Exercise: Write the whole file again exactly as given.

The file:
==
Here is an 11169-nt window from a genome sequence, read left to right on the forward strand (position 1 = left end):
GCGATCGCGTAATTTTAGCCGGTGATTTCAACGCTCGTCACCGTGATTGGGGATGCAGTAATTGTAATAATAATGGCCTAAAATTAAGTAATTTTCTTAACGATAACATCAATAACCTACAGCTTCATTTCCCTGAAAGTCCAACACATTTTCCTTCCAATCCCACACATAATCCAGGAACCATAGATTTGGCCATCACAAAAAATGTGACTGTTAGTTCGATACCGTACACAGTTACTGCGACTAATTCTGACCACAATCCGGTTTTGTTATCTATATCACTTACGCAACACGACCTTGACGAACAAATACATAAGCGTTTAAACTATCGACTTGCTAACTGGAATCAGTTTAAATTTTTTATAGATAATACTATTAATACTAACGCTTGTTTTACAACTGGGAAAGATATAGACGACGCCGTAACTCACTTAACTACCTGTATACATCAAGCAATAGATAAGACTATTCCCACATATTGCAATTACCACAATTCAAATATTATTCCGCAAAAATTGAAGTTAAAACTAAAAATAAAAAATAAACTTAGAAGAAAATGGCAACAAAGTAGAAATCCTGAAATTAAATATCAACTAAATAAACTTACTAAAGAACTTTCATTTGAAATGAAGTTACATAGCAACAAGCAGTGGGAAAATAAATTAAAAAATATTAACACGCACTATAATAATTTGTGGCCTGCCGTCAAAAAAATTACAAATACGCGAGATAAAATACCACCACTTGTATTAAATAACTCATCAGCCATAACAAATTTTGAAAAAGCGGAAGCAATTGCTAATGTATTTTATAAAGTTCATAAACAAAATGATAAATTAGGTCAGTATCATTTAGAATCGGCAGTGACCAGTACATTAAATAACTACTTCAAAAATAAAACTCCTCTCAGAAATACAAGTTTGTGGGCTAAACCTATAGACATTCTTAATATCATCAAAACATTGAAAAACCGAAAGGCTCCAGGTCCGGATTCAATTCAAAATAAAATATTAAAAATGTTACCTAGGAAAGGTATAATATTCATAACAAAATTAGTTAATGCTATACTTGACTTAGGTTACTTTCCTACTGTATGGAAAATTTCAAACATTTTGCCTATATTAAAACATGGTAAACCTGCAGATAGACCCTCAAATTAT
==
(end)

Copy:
Here is an 11169-nt window from a genome sequence, read left to right on the forward strand (position 1 = left end):
GCGATCGCGTAATTTTAGCCGGTGATTTCAACGCTCGTCACCGTGATTGGGGATGCAGTAATTGTAATAATAATGGCCTAAAATTAAGTAATTTTCTTAACGATAACATCAATAACCTACAGCTTCATTTCCCTGAAAGTCCAACACATTTTCCTTCCAATCCCACACATAATCCAGGAACCATAGATTTGGCCATCACAAAAAATGTGACTGTTAGTTCGATACCGTACACAGTTACTGCGACTAATTCTGACCACAATCCGGTTTTGTTATCTATATCACTTACGCAACACGACCTTGACGAACAAATACATAAGCGTTTAAACTATCGACTTGCTAACTGGAATCAGTTTAAATTTTTTATAGATAATACTATTAATACTAACGCTTGTTTTACAACTGGGAAAGATATAGACGACGCCGTAACTCACTTAACTACCTGTATACATCAAGCAATAGATAAGACTATTCCCACATATTGCAATTACCACAATTCAAATATTATTCCGCAAAAATTGAAGTTAAAACTAAAAATAAAAAATAAACTTAGAAGAAAATGGCAACAAAGTAGAAATCCTGAAATTAAATATCAACTAAATAAACTTACTAAAGAACTTTCATTTGAAATGAAGTTACATAGCAACAAGCAGTGGGAAAATAAATTAAAAAATATTAACACGCACTATAATAATTTGTGGCCTGCCGTCAAAAAAATTACAAATACGCGAGATAAAATACCACCACTTGTATTAAATAACTCATCAGCCATAACAAATTTTGAAAAAGCGGAAGCAATTGCTAATGTATTTTATAAAGTTCATAAACAAAATGATAAATTAGGTCAGTATCATTTAGAATCGGCAGTGACCAGTACATTAAATAACTACTTCAAAAATAAAACTCCTCTCAGAAATACAAGTTTGTGGGCTAAACCTATAGACATTCTTAATATCATCAAAACATTGAAAAACCGAAAGGCTCCAGGTCCGGATTCAATTCAAAATAAAATATTAAAAATGTTACCTAGGAAAGGTATAATATTCATAACAAAATTAGTTAATGCTATACTTGACTTAGGTTACTTTCCTACTGTATGGAAAATTTCAAACATTTTGCCTATATTAAAACATGGTAAACCTGCAGATAGACCCTCAAATTAT